George Wright has every right to say whatever he wants, and you are free to print it. Having said that, he and you and those businesses that support you by purchasing advertising in your paper have no right to my support. Maybe they, like me, are only now growing up. Lots of things changed on Sept. 11. For one, your paper’s just not cute any more.

David Weaver

It took courage, in today’s super-patriotic climate, for George Wright to write the essay—and for the paper to print it. The viewpoint is one I seldom hear in Chico. This is sad because the logic is irrefutable. If our country’s only response to the tragedy of Sept. 11 is to wage a military campaign against terrorists, we will be setting ourselves up for still more attacks in the future. As long as conditions of poverty and hopelessness exist in any nation, there will be people willing to follow madmen.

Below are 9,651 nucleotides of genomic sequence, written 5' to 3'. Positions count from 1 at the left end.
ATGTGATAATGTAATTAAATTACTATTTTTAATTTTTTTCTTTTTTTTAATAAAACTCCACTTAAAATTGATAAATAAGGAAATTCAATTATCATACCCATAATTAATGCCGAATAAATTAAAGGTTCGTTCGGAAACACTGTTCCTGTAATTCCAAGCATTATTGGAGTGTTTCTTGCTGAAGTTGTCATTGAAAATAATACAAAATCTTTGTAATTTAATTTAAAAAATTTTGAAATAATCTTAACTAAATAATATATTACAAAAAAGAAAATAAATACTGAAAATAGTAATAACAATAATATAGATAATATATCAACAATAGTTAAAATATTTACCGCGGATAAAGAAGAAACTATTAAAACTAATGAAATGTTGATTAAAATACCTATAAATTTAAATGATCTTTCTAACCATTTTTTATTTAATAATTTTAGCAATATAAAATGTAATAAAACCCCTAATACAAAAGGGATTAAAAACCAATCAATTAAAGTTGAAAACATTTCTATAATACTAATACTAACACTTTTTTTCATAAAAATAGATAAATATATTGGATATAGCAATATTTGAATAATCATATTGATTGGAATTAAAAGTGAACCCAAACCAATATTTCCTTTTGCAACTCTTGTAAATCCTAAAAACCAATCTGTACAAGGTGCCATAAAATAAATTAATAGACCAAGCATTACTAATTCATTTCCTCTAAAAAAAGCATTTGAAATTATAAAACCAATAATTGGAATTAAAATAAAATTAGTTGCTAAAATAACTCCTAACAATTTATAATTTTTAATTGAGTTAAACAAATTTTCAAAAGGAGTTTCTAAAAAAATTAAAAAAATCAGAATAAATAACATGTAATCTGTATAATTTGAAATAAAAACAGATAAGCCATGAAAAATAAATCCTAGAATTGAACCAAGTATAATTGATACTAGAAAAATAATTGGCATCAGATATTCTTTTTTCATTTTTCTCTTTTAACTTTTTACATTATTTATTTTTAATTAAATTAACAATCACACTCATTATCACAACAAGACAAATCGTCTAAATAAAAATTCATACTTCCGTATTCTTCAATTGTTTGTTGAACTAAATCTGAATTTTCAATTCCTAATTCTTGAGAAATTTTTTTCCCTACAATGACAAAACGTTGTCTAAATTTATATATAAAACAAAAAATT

What if we spent as much time and effort to assemble a coalition of nations to fight the poverty and starvation of millions of people as we do to fight the relatively small number of terrorists? What if we kept our dues to the United Nations current and worked with nongovernmental organizations to alleviate the suffering of people all over the globe? What if the United States were not only the world’s military superpower but its humanitarian exemplar as well? It boggles the mind!

Elaine R. Peterson

Don’t blame U.S.